Report: Boston Bombs May Have Been Pressure Packed

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By News Department

Boston, MA (ABC News)--Law enforcement and Congressional sources told ABC News today there is a leading theory that at least one of the bombs that exploded during the Boston Marathon Monday may have been packed into a pressure cooker, a tactic found in rudimentary bomb-making instructions widely available online.

"The reporting I've received thus far indicates it is that style of explosive device," Rep. Michael McCaul (R-Texas), the House Homeland Security Committee Chairman, told ABC News. "That is important for tracing the origins because while it can be made homegrown and can possibly have been, it is the preferred weapon of choice by terrorists in Afghanistan and Pakistan."

McCaul's comments came hours after President Obama said in a press conference authorities do not know who was behind the deadly attack. No group, domestic or foreign, has claimed responsibility.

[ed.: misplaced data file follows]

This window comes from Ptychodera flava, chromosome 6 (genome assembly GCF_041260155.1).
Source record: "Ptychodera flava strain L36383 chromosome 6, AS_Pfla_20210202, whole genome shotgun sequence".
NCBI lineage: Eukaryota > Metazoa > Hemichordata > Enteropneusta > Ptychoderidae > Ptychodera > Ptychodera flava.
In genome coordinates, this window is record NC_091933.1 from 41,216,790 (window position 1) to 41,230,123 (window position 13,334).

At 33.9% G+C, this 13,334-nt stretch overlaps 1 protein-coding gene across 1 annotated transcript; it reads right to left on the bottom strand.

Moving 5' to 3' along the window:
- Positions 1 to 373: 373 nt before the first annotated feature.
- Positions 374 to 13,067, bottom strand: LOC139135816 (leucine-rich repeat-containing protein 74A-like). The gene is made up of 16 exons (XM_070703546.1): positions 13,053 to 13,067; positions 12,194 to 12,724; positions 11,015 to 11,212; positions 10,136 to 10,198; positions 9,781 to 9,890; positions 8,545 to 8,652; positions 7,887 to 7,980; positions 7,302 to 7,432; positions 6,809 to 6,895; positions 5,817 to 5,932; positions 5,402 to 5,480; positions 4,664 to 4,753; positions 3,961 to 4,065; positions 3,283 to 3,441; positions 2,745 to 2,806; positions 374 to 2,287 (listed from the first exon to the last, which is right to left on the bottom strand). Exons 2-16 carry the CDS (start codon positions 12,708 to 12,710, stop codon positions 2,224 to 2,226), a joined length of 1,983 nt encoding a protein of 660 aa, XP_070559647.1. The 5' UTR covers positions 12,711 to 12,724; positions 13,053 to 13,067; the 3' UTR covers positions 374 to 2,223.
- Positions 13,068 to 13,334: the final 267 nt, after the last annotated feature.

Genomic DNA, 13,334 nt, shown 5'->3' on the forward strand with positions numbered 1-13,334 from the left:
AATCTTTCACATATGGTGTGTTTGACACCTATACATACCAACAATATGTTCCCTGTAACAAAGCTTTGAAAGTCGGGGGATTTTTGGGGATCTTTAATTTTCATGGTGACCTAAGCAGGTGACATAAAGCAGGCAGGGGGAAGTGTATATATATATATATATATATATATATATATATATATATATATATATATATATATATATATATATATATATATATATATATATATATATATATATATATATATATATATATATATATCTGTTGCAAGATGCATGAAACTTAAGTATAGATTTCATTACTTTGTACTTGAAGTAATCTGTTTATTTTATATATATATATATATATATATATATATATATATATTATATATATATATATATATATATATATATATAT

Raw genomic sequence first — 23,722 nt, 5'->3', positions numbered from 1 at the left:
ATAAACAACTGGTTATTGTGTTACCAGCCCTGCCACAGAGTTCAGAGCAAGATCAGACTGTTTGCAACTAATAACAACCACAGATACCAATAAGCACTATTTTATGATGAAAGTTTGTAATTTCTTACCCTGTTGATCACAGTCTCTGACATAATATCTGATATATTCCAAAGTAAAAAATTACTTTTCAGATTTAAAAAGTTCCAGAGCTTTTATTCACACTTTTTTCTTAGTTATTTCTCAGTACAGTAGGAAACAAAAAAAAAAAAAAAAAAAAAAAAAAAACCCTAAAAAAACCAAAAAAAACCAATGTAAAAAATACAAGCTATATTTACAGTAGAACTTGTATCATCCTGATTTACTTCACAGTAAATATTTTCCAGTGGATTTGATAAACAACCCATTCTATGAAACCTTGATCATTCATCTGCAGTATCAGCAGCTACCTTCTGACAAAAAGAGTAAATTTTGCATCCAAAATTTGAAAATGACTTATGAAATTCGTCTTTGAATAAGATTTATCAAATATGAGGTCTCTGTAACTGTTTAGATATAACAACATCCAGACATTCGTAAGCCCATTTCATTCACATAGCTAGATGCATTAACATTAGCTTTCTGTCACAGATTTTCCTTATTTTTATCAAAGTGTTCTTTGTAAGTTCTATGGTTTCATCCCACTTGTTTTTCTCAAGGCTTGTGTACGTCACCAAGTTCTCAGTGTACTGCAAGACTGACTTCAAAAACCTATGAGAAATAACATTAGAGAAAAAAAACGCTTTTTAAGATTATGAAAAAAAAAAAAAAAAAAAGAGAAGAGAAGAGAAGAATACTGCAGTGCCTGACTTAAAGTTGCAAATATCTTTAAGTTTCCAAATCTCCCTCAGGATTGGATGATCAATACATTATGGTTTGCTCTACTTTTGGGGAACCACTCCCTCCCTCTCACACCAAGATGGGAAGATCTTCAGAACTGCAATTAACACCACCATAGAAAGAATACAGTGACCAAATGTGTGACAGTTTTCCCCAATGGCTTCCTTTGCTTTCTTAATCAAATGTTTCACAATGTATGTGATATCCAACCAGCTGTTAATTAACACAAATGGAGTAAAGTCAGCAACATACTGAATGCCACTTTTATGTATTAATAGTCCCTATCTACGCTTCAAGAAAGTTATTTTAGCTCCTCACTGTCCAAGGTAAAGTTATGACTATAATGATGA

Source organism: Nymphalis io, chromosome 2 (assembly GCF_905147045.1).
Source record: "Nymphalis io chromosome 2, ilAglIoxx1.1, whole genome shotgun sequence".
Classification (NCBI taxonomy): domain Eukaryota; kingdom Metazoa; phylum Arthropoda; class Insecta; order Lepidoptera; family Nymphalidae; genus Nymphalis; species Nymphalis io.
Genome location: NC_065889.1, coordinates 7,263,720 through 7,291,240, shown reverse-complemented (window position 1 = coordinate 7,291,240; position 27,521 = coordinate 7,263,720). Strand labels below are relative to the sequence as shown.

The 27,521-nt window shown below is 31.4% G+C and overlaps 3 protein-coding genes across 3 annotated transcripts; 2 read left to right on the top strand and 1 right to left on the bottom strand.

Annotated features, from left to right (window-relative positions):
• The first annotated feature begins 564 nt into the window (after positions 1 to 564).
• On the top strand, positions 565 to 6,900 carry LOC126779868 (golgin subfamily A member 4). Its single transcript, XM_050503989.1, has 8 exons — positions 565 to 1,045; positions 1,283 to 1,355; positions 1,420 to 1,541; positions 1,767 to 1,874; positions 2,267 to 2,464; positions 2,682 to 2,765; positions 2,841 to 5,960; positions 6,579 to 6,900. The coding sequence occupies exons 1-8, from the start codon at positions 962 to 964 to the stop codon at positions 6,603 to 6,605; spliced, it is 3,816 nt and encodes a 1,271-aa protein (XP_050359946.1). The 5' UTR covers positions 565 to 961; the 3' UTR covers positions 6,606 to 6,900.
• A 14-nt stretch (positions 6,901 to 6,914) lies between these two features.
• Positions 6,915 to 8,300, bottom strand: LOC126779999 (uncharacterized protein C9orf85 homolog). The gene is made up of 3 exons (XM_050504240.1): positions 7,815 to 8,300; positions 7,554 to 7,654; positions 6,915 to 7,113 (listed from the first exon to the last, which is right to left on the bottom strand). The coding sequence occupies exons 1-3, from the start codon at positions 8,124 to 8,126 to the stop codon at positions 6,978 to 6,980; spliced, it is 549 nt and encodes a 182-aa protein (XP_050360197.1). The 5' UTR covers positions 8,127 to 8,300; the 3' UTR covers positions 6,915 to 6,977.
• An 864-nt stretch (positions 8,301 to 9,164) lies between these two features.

Earlier today doctors caring for the 170-plus victims of the deadly bombing reported they have been pulling nails or nail-like objects from those struck by the twin explosions – likely shrapnel from inside the bombs.

"Nails or sharp objects," Dr. George Velmahos, chief of trauma at Massachusetts General Hospital, said at a press conference today. "Can't say for certainty, but that's what they look like. [They're] numerous… 10, 20, 30, 40 in their bodies, maybe more."

A spokesperson for Brigham and Women's Hospital, another medical center caring for the wounded, reported similar injuries, apparently caused by carpenter nails and small ball bearings.

Velmahos said he believes that shrapnel specifically came from the bomb itself, which, based on the number of lower extremity injuries, was likely planted low to the ground. Others were hurt by environmental shrapnel -- objects close to the blast -- and still more were injured just by the blast of air that slammed them against walls.



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